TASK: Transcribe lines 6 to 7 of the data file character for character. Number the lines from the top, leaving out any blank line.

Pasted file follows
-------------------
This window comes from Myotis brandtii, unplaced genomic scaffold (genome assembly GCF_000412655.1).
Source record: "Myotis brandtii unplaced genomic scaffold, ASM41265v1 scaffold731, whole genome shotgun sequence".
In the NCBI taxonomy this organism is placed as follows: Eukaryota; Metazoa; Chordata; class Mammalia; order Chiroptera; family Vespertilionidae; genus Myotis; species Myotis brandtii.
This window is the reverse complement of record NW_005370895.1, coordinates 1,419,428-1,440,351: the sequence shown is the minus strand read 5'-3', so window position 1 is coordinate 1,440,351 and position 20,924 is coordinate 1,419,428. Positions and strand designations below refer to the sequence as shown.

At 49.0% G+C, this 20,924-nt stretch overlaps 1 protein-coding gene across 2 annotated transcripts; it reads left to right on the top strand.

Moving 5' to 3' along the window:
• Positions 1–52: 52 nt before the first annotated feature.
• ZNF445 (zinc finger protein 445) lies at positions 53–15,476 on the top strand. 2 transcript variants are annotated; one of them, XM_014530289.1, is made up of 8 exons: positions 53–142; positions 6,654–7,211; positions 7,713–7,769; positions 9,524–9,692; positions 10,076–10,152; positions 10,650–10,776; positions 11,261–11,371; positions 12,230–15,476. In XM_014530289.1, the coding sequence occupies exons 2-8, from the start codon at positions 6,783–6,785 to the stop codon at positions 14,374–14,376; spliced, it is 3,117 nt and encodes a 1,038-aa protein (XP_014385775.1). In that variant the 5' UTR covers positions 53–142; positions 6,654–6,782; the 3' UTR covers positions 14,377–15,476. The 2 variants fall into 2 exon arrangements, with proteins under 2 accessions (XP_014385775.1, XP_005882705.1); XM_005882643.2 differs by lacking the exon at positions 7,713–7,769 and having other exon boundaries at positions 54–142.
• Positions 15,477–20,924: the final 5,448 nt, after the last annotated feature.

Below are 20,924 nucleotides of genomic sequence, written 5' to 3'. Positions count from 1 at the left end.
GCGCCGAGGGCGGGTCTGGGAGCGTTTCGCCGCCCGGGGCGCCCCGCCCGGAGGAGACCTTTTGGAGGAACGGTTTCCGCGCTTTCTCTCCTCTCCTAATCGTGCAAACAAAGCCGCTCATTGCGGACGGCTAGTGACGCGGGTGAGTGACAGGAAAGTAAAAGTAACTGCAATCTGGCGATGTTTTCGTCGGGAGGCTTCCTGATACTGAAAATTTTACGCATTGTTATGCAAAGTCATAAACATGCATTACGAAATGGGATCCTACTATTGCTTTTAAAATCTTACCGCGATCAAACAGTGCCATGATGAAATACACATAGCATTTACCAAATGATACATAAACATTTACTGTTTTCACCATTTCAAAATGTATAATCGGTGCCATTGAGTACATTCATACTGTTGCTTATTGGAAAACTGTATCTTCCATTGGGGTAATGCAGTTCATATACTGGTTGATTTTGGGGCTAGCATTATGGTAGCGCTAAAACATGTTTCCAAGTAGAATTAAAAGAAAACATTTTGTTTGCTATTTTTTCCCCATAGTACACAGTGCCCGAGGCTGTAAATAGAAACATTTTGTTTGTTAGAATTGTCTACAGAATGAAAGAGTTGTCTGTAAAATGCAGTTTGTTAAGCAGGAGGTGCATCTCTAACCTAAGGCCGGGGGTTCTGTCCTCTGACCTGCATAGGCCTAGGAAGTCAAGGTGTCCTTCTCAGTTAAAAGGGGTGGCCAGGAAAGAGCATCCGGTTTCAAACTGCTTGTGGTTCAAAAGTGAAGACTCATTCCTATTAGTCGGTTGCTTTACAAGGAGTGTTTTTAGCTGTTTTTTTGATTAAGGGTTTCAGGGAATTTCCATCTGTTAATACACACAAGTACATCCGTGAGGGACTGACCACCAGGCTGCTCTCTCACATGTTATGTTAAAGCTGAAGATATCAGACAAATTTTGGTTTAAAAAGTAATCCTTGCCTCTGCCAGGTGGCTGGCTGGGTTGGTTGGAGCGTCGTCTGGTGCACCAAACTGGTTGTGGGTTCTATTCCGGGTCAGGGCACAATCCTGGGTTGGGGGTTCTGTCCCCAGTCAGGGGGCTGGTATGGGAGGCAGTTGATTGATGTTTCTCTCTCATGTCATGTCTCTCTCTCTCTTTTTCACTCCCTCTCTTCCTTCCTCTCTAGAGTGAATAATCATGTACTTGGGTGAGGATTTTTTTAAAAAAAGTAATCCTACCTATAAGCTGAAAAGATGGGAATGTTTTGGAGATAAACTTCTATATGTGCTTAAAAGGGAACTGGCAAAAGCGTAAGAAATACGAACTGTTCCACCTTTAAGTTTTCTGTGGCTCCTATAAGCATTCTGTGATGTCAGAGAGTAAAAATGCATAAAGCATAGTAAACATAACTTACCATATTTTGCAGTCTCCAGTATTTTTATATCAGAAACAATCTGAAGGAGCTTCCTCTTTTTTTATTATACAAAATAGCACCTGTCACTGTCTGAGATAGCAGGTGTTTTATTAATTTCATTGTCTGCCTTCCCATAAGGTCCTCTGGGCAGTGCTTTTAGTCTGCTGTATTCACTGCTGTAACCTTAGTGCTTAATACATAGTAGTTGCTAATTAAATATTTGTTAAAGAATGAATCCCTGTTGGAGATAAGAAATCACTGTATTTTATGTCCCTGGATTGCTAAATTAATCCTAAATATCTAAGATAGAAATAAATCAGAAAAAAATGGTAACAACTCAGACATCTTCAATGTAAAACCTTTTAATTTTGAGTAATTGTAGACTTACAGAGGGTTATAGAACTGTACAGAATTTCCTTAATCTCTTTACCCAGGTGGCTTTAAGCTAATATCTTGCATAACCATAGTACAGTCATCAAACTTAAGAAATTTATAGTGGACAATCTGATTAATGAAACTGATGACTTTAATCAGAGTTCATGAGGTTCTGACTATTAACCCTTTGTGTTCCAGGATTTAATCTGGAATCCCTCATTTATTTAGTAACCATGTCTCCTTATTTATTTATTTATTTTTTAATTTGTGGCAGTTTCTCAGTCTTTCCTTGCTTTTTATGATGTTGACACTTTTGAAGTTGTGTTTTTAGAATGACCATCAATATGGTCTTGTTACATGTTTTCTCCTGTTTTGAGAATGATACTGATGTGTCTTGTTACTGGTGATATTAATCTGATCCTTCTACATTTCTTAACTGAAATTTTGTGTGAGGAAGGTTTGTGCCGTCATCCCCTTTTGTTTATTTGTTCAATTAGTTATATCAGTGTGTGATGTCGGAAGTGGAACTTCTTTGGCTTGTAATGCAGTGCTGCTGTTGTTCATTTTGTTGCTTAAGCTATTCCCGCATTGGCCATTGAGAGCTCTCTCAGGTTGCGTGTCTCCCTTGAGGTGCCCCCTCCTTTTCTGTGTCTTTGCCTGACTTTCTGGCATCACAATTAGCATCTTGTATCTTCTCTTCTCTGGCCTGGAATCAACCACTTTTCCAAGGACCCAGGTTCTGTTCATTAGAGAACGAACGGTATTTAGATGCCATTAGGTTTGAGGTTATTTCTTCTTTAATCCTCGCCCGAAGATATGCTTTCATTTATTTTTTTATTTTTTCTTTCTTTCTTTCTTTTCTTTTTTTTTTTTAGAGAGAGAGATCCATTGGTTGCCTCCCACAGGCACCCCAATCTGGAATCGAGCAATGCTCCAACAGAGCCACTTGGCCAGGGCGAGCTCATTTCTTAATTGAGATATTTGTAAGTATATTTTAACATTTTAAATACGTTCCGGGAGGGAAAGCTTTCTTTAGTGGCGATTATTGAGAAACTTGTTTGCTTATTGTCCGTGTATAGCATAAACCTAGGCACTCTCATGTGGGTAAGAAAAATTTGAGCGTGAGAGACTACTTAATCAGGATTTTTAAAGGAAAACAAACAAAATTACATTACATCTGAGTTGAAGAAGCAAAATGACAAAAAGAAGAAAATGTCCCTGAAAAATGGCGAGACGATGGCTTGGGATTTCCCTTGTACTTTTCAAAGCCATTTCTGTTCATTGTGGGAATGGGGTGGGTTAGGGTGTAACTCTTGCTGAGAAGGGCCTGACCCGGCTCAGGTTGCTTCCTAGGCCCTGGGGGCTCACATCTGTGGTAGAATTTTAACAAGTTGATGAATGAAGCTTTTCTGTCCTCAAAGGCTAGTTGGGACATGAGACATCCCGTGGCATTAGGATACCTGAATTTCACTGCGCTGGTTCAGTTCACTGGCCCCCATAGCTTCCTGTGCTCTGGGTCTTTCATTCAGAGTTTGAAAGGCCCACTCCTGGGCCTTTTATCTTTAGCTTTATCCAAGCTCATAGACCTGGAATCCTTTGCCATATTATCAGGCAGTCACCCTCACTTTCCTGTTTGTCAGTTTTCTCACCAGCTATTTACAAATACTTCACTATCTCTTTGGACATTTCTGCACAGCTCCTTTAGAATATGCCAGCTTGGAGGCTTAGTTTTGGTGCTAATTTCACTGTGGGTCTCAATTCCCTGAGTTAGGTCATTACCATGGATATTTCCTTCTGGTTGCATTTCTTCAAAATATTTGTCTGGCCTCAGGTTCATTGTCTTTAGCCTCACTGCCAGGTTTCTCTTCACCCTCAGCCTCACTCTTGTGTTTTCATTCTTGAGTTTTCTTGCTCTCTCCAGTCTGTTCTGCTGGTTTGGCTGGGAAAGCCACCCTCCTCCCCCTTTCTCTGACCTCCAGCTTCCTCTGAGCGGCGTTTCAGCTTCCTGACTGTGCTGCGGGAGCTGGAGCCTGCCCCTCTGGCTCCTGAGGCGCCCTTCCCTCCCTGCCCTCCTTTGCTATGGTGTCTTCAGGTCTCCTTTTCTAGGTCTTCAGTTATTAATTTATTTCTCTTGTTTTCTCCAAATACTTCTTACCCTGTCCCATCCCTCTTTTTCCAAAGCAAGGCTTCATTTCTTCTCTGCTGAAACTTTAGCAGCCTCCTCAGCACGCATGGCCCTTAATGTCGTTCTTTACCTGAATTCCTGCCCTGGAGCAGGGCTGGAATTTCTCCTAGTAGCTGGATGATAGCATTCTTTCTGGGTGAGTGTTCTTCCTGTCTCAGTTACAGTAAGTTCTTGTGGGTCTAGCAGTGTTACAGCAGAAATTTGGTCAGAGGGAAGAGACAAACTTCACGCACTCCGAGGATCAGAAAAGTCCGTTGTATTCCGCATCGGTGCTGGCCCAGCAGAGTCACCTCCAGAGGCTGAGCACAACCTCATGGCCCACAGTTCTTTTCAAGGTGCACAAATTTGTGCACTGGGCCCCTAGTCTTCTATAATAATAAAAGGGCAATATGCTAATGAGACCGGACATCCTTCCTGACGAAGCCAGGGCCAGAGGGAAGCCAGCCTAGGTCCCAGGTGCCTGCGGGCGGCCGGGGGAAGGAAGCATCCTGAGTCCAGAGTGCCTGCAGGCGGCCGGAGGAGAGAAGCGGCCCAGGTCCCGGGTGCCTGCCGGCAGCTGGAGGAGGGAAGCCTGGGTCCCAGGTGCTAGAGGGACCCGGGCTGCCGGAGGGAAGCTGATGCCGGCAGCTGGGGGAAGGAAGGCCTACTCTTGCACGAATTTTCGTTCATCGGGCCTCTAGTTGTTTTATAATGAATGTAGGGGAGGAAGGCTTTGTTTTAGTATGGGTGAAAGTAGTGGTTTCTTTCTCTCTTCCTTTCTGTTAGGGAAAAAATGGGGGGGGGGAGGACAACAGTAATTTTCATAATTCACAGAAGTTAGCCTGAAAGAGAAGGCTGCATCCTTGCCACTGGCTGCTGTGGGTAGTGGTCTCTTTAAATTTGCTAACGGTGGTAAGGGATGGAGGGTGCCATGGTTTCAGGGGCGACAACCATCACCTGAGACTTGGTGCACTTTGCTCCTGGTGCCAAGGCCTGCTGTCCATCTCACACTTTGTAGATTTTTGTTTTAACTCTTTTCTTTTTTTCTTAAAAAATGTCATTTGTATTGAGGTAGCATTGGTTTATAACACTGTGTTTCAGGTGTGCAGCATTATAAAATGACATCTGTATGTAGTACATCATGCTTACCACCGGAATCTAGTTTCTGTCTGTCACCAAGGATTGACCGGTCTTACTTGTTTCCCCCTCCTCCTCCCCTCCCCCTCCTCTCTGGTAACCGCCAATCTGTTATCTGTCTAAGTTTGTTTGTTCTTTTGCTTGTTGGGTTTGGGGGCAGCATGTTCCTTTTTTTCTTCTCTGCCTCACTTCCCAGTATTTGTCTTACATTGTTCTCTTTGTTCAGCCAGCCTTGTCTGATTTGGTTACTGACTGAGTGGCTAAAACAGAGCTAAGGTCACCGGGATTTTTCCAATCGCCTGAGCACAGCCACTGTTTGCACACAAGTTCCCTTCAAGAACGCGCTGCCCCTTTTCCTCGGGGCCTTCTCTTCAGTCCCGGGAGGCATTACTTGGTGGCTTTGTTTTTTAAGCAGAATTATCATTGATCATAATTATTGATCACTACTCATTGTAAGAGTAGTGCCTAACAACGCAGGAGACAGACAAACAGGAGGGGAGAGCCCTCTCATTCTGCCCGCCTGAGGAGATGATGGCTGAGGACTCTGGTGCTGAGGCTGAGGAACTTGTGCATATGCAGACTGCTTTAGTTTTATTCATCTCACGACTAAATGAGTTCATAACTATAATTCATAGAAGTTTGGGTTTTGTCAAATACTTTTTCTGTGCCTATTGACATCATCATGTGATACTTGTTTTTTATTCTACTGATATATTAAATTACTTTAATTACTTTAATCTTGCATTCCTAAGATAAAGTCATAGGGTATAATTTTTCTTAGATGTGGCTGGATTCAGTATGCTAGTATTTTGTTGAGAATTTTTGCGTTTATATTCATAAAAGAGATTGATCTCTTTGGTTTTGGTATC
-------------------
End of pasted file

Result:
Moving 5' to 3' along the window:
• Positions 1–52: 52 nt before the first annotated feature.